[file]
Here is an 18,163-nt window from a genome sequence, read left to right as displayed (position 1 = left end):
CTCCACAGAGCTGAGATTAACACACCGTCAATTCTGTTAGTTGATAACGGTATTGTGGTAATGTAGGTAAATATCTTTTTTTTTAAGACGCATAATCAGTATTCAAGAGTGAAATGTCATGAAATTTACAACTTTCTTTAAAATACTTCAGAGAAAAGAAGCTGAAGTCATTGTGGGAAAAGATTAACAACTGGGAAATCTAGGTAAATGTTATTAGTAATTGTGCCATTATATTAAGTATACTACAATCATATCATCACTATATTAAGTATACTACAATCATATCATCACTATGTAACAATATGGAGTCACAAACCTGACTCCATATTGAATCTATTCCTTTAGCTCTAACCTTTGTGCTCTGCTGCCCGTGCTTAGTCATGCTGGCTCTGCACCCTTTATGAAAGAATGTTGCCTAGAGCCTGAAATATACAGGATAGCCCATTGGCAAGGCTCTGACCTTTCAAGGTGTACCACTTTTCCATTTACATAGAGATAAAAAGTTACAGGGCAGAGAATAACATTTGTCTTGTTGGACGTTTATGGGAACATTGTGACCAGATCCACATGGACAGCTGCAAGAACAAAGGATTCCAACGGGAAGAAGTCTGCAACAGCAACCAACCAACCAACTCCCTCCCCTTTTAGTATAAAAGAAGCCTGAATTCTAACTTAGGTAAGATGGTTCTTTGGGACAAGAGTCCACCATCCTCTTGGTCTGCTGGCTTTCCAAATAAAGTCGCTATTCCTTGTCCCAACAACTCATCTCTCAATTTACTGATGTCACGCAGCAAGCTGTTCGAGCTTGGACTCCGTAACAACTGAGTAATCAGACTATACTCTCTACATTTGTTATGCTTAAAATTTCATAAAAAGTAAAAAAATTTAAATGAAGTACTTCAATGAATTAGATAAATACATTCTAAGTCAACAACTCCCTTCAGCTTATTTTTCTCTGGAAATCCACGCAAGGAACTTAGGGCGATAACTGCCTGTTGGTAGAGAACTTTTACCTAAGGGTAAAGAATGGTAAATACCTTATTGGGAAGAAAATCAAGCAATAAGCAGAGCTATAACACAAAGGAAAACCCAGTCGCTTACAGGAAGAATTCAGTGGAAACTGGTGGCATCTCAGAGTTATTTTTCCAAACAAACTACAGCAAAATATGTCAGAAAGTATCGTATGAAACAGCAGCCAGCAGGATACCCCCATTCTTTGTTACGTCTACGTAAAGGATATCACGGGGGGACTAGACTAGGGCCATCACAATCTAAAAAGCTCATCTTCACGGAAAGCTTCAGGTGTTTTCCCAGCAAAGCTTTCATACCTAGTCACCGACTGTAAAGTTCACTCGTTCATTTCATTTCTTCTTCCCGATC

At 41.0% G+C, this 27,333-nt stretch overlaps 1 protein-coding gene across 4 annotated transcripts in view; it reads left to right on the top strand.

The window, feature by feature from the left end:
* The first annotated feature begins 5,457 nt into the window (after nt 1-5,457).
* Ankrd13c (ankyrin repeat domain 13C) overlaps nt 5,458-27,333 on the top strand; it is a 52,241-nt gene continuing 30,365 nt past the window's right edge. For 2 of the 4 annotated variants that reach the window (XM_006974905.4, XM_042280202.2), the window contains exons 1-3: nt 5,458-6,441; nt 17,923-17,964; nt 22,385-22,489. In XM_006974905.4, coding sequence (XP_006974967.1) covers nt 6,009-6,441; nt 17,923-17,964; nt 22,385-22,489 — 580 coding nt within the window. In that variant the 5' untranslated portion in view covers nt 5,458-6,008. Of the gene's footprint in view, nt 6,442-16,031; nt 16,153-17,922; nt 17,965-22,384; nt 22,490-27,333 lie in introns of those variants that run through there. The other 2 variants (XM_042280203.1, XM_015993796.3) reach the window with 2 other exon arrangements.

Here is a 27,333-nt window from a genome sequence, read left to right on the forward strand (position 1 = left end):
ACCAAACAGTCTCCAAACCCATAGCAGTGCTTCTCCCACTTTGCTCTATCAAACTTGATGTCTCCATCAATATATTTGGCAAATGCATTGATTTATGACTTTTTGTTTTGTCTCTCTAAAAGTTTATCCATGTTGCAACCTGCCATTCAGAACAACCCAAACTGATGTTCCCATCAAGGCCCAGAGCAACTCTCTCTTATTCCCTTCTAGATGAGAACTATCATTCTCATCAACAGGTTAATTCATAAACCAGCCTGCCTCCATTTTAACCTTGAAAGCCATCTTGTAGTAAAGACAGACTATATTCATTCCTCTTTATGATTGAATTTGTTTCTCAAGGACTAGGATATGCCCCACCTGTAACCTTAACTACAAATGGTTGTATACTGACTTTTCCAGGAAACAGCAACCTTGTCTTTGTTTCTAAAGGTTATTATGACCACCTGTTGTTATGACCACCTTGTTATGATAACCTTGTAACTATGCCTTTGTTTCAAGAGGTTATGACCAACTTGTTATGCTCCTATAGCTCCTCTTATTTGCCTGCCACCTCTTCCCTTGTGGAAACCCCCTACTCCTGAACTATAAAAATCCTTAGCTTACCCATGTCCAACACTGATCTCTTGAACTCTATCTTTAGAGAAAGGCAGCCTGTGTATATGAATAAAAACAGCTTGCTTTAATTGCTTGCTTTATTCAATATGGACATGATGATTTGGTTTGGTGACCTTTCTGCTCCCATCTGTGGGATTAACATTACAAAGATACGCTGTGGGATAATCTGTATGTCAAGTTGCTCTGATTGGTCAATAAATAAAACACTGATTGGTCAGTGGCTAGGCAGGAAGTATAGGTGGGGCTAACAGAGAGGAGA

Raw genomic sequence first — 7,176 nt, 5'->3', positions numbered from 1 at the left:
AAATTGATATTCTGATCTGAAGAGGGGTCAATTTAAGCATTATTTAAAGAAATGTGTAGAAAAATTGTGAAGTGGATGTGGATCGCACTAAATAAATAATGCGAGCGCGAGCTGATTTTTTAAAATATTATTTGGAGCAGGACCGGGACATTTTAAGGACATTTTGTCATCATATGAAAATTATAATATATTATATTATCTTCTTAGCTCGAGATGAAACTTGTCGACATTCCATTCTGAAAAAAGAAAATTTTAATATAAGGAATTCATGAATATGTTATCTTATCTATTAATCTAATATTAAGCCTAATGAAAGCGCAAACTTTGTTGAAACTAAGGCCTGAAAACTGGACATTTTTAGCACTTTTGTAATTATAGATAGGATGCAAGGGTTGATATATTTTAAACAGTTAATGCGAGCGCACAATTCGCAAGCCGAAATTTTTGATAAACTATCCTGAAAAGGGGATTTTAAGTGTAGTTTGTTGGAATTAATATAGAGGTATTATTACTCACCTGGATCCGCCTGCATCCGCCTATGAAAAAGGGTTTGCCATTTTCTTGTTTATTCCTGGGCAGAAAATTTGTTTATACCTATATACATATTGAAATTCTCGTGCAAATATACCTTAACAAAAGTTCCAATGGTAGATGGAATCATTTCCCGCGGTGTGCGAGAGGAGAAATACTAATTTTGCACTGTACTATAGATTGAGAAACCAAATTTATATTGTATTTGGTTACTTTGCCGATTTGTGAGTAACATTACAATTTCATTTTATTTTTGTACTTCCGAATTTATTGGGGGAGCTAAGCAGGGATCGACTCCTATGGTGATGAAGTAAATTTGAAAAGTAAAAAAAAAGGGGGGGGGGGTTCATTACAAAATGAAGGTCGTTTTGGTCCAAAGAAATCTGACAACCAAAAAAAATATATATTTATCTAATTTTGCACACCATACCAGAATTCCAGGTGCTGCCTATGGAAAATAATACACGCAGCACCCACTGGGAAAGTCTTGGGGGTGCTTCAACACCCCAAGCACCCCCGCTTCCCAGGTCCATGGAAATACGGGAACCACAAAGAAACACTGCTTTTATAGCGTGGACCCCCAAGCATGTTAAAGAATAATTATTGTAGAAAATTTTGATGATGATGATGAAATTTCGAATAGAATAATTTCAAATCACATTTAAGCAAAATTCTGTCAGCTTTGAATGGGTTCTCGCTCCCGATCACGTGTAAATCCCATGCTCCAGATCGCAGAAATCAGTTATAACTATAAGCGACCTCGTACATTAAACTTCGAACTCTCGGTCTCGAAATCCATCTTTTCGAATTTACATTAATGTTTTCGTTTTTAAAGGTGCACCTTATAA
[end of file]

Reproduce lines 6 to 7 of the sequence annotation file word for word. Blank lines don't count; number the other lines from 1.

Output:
* Ankrd13c (ankyrin repeat domain 13C) overlaps nt 5,458-27,333 on the top strand; it is a 52,241-nt gene continuing 30,365 nt past the window's right edge. For 2 of the 4 annotated variants that reach the window (XM_006974905.4, XM_042280202.2), the window contains exons 1-3: nt 5,458-6,441; nt 17,923-17,964; nt 22,385-22,489. In XM_006974905.4, coding sequence (XP_006974967.1) covers nt 6,009-6,441; nt 17,923-17,964; nt 22,385-22,489 — 580 coding nt within the window. In that variant the 5' untranslated portion in view covers nt 5,458-6,008. Of the gene's footprint in view, nt 6,442-16,031; nt 16,153-17,922; nt 17,965-22,384; nt 22,490-27,333 lie in introns of those variants that run through there. The other 2 variants (XM_042280203.1, XM_015993796.3) reach the window with 2 other exon arrangements.

Here is a 27,333-nt window from a genome sequence, read left to right on the forward strand (position 1 = left end):